• G05D23/12Control of temperature without auxiliary power with sensing element responsive to pressure or volume changes in a confined fluid
    • G05D23/125Control of temperature without auxiliary power with sensing element responsive to pressure or volume changes in a confined fluid the sensing element being placed outside a regulating fluid flow
    • G05D23/126Control of temperature without auxiliary power with sensing element responsive to pressure or volume changes in a confined fluid the sensing element being placed outside a regulating fluid flow using a capillary tube
    • G05D23/127Control of temperature without auxiliary power with sensing element responsive to pressure or volume changes in a confined fluid the sensing element being placed outside a regulating fluid flow using a capillary tube to control a gaseous fluid circulation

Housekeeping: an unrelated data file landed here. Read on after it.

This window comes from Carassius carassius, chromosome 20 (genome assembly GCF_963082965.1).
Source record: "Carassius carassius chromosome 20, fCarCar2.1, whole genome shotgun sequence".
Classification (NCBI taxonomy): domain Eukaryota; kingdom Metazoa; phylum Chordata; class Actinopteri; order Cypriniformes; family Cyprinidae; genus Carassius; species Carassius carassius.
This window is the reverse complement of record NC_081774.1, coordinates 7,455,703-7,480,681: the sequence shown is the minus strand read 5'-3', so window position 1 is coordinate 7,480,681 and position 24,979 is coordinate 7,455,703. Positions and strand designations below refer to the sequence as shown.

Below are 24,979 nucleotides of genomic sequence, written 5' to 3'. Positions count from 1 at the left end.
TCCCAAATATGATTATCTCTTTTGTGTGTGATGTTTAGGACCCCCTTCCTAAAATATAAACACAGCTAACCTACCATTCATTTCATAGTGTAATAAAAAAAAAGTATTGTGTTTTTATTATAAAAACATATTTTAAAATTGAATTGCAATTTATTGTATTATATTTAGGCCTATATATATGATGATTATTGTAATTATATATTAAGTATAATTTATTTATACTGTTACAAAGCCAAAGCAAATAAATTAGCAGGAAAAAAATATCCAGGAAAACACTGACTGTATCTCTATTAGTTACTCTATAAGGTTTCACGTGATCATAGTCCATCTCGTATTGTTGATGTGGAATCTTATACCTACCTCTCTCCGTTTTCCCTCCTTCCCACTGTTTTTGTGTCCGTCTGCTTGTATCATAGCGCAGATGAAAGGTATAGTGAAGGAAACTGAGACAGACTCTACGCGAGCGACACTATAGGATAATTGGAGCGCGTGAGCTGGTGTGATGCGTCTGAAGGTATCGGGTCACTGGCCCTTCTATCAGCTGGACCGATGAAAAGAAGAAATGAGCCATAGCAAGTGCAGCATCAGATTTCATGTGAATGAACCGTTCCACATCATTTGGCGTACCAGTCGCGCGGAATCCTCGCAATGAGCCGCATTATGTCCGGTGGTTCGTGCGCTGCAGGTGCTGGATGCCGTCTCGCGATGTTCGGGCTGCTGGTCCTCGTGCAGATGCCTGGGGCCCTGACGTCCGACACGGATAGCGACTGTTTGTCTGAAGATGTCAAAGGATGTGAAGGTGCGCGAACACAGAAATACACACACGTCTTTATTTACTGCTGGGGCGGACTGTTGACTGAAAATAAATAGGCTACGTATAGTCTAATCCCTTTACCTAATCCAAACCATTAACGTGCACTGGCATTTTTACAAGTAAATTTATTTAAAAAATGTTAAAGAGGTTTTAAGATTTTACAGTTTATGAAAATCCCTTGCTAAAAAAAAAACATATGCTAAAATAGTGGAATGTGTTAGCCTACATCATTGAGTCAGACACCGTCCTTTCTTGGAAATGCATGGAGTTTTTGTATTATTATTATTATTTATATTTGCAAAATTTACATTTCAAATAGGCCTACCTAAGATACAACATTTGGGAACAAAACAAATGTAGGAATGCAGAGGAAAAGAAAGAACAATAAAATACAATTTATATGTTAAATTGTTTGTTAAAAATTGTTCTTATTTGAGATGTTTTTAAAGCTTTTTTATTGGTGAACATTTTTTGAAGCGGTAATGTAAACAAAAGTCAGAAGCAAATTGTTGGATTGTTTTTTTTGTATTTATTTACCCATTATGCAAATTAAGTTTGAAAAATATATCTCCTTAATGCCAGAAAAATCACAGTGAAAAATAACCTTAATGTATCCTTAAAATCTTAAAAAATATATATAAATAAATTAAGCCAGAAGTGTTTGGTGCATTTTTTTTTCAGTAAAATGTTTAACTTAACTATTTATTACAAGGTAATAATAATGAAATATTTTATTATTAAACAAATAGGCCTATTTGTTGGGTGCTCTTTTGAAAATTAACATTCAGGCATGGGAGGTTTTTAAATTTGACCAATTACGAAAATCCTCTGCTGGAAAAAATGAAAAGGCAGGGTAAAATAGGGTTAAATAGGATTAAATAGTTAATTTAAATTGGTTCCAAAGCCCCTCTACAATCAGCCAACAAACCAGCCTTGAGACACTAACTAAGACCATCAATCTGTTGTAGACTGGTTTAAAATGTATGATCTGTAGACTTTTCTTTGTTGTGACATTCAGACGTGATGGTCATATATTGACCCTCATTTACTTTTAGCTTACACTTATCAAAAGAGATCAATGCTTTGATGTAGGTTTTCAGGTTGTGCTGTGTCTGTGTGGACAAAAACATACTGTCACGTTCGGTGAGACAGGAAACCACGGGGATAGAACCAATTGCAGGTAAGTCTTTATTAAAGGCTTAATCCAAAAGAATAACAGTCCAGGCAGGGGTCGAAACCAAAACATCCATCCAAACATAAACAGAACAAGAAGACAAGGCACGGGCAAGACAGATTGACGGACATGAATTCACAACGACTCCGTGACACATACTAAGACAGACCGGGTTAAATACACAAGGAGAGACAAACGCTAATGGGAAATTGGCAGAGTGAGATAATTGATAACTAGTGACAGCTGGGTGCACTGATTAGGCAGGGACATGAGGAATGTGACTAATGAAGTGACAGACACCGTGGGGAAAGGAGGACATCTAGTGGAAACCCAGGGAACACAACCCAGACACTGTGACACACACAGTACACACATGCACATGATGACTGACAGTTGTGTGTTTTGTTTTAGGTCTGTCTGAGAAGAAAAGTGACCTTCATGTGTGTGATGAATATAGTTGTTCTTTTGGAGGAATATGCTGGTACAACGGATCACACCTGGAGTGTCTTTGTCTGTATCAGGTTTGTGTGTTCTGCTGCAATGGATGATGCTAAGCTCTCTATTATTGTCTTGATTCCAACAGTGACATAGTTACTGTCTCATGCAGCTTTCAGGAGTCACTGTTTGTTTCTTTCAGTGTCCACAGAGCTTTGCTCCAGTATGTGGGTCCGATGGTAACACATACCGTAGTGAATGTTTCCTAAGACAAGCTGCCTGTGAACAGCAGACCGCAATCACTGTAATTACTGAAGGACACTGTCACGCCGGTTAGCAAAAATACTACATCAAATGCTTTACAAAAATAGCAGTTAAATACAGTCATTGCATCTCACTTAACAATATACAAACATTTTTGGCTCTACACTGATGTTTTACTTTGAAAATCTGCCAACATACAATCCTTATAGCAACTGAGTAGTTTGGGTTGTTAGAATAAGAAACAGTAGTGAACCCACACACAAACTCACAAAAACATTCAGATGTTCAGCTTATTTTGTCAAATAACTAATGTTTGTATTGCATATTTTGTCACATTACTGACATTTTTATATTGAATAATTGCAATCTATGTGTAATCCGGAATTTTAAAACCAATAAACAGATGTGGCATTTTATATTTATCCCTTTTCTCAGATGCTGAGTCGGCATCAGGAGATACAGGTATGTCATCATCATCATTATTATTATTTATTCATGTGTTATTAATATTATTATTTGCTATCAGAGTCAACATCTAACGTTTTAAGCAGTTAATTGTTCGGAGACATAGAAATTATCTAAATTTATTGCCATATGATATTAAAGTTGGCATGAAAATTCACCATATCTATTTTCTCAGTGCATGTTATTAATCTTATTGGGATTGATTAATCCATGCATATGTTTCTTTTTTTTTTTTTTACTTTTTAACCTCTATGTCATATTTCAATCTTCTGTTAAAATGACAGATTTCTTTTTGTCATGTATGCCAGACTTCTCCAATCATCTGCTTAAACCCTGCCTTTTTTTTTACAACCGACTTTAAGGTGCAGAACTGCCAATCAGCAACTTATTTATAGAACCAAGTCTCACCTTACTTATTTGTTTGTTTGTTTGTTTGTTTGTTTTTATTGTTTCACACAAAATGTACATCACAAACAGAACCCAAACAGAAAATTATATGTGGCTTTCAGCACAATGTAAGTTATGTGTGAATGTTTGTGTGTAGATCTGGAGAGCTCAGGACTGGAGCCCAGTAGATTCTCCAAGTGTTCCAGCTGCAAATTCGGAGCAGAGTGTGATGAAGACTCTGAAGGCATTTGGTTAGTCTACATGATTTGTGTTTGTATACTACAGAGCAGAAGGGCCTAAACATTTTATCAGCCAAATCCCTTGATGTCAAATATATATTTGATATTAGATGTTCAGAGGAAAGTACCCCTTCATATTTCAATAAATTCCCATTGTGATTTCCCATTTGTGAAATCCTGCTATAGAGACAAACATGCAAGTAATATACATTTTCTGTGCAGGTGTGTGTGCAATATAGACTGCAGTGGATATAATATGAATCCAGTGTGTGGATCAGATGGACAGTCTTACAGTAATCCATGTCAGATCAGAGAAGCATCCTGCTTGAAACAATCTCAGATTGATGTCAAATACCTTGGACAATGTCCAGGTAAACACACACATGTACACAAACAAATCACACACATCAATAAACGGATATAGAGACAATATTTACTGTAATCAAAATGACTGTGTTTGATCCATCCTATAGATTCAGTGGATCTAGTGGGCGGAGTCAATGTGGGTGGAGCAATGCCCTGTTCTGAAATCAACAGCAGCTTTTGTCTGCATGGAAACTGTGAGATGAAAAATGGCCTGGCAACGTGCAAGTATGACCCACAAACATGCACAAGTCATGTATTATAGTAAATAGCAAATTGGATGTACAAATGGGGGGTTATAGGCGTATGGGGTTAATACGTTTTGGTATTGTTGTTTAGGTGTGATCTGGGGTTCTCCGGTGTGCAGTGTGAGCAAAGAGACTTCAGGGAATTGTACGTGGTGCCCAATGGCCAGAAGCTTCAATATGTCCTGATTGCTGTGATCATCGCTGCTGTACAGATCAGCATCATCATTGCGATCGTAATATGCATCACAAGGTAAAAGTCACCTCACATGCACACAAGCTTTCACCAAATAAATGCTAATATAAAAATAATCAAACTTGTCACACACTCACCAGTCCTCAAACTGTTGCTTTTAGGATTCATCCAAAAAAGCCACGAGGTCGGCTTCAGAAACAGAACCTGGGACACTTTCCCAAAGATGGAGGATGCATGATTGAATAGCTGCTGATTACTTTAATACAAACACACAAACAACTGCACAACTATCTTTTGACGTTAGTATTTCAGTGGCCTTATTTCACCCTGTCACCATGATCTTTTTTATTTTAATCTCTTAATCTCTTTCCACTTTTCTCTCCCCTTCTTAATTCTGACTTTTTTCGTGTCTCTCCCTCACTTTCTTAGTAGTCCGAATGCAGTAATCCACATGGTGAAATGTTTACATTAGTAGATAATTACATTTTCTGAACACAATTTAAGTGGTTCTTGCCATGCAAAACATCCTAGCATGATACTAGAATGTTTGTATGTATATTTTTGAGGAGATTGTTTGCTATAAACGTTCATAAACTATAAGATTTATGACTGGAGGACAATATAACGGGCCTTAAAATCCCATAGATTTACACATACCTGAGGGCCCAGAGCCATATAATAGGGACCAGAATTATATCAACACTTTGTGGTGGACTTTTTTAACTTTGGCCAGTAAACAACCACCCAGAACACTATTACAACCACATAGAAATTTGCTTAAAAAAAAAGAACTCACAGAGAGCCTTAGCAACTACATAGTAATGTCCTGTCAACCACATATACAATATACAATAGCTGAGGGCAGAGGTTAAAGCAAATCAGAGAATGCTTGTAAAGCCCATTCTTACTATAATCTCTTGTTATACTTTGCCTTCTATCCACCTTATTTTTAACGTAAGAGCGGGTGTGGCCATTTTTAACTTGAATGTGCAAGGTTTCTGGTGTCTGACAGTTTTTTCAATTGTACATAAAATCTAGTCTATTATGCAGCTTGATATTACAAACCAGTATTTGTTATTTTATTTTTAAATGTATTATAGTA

• G05D23/128Control of temperature without auxiliary power with sensing element responsive to pressure or volume changes in a confined fluid the sensing element being placed outside a regulating fluid flow using a capillary tube to control a gaseous fluid circulation the fluid being combustible
    • YGENERAL TAGGING OF NEW TECHNOLOGICAL DEVELOPMENTS; GENERAL TAGGING OF CROSS-SECTIONAL TECHNOLOGIES SPANNING OVER SEVERAL SECTIONS OF THE IPC; TECHNICAL SUBJECTS COVERED BY FORMER USPC CROSS-REFERENCE ART COLLECTIONS [XRACs] AND DIGESTS
    • Y10TECHNICAL SUBJECTS COVERED BY FORMER USPC
    • Y10TTECHNICAL SUBJECTS COVERED BY FORMER US CLASSIFICATION
    • Y10T137/00Fluid handling
    • Y10T137/8593Systems
    • Y10T137/86928Sequentially progressive opening or closing of plural valves
    • Y10T137/87016Lost motion
    • Y10T137/8704First valve actuates second valve